Skip to content Skip to site navigation

Politics

Comments

Mike Millikin, publisher of green-car blog, answers questions

Mike Millikin. What work do you do? I am the publisher/writer of Green Car Congress, a site covering technologies, issues, and policies for sustainable mobility. What does your organization do? What, in a perfect world, would constitute "mission accomplished"? My mission is to build a company that offers a portfolio of media products providing detailed technical, practical business and product information focused on sustainable energy and transportation markets to professionals and consumers. I want to provide people the information and context they need to make the right -- or at least informed -- decisions: personal, business, and political. What do …

Comments

Johnson Scores

Senate confirms Johnson to head EPA Scientist and career agency veteran Stephen Johnson is the new head of the U.S. EPA. After a confirmation process that was oddly turbulent given the mild-mannered bureaucrat's generally warm reception on both sides of the aisle, the Senate voted 61-37 just after midnight last night to approve a cloture motion, which put an end to the procedural roadblock in Johnson's way, and thereafter quickly confirmed him. The roadblock in question was a hold put on the confirmation by appropriately named Sen. Tom Carper (D-Del.). Carper's beef was not with Johnson but with the Bush …

Read more: Politics

Comments

Strongarm of the Law

Supreme Court rules that pesticide makers are liable for damages The U.S. Supreme Court has acted to restore a measure of sanity to the world of pesticides and weed-killers. In the 1990s, lawyers for big chemical companies pushed a novel interpretation of the 1972 federal law governing pesticides: By submitting pesticides for approval by the U.S. EPA, they said, companies thereby gained immunity from any future lawsuits over damage caused by the chemicals. Several lower courts fell for it, and in 2001, the Bush administration formally adopted the pro-industry position. But in a ruling yesterday on a case involving peanut …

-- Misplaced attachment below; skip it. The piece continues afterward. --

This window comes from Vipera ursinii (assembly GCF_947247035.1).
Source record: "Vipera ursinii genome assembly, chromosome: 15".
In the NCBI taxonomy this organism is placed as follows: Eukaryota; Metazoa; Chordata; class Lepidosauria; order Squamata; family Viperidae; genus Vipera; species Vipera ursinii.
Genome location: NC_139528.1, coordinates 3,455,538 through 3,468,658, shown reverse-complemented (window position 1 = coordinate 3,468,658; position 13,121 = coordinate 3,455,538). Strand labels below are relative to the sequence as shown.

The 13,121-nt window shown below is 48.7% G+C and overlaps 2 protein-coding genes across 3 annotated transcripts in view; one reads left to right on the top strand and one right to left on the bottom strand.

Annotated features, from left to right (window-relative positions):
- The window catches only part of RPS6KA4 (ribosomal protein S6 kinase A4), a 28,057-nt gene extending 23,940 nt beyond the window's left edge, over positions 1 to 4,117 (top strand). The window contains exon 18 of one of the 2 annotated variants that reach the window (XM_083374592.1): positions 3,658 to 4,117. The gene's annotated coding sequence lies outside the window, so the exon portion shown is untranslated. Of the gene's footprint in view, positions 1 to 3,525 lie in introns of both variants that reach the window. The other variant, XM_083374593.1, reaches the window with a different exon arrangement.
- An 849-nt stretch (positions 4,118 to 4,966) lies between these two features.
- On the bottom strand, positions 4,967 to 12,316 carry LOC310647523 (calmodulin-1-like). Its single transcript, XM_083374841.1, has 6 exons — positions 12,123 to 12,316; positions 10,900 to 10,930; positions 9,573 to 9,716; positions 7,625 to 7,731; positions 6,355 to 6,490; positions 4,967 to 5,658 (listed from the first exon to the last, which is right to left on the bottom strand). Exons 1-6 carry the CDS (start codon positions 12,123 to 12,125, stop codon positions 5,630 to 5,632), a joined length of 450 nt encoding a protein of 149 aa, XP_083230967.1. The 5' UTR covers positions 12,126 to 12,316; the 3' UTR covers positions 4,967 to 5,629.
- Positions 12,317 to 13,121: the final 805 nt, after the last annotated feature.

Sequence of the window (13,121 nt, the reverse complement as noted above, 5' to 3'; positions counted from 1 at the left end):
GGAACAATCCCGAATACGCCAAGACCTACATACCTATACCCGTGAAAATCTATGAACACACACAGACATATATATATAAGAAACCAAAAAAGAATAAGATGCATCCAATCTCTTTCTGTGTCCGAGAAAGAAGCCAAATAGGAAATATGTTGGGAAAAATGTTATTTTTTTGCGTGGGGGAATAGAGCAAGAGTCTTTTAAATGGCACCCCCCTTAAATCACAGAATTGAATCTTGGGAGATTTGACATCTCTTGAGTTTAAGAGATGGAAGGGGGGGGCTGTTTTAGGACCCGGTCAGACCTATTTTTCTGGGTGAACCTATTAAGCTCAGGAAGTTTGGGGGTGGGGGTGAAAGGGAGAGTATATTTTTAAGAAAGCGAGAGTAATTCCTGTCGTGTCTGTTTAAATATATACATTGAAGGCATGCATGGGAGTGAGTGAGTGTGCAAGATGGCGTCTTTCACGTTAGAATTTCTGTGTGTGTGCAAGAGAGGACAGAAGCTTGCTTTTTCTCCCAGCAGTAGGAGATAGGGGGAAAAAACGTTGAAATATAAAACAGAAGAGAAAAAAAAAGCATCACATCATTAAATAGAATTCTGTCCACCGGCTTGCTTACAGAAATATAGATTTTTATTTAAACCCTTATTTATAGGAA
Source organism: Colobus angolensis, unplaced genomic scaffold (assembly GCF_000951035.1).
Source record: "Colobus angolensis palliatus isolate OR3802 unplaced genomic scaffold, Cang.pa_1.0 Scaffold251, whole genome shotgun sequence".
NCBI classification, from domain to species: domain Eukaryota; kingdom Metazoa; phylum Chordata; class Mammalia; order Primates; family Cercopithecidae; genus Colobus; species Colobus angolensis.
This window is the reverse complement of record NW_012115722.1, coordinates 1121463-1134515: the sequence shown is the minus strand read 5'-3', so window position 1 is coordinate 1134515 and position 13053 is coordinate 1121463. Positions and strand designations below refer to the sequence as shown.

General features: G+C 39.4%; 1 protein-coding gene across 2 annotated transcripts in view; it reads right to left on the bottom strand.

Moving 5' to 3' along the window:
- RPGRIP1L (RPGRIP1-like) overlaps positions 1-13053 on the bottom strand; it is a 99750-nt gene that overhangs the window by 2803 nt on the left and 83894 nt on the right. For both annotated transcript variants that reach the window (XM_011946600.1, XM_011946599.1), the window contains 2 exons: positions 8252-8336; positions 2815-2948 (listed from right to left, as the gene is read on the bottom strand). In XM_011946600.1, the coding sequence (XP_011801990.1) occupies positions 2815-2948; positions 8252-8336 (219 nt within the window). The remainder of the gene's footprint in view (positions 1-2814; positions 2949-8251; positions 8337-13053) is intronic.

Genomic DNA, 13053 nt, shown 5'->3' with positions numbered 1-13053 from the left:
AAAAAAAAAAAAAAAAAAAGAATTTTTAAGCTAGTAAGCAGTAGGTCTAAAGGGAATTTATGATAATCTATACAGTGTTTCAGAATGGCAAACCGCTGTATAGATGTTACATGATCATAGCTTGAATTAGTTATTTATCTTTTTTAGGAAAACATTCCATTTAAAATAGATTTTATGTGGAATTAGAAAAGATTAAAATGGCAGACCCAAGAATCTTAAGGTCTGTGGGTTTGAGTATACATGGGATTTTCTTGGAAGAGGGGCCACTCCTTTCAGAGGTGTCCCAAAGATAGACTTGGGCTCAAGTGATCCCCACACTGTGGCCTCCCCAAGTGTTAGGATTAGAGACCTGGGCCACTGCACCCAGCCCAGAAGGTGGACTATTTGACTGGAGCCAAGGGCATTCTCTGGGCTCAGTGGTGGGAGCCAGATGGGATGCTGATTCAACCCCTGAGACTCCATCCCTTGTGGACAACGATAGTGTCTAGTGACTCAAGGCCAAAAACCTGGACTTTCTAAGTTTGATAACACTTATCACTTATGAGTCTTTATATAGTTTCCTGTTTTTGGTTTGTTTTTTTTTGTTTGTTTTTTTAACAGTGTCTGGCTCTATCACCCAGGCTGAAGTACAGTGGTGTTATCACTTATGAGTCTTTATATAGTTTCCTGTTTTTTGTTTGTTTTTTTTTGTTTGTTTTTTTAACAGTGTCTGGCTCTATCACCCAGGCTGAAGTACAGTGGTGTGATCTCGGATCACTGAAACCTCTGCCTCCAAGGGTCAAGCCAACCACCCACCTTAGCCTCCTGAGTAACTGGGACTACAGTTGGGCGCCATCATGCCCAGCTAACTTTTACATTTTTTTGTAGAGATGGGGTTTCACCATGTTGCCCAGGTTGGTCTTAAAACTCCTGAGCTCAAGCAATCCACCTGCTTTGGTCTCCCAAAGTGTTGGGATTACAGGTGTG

Read more: Politics

Comments

Louisiana environmental advocate forced out of job by state attorney general

Stephen C. KowalWillie Fontenot (center) surrounded by ExxonMobil security guards. After scoping out an ExxonMobil refinery in Baton Rouge last month, Willie Fontenot, a community liaison officer for the Louisiana attorney general's office for 27 years, found himself faced with the option of forced retirement or getting the boot. A longtime environmental-justice advocate, Fontenot had been accompanying a group of master's students from Antioch New England Graduate School's environmental-studies program on a tour of the neighborhood surrounding the facility, which in 1989 was the site of a massive explosion when a 500,000-gallon fuel-storage tank ruptured. He was showing the students …

Comments

Moot Causes

Bush pushes refineries and nuke plants as solution to high energy prices Many analysts say high energy prices are the result of inefficient use of non-renewable resources. President Bush does not employ any of those analysts. In a speech today, he will propose to address the "root causes" of high energy prices by, um, increasing the inefficient use of non-renewable resources. His five proposals will likely end up in the energy bill by the time the Senate votes on it. They are: encourage the construction of oil refineries on closed military bases; encourage the construction of nuclear power plants by …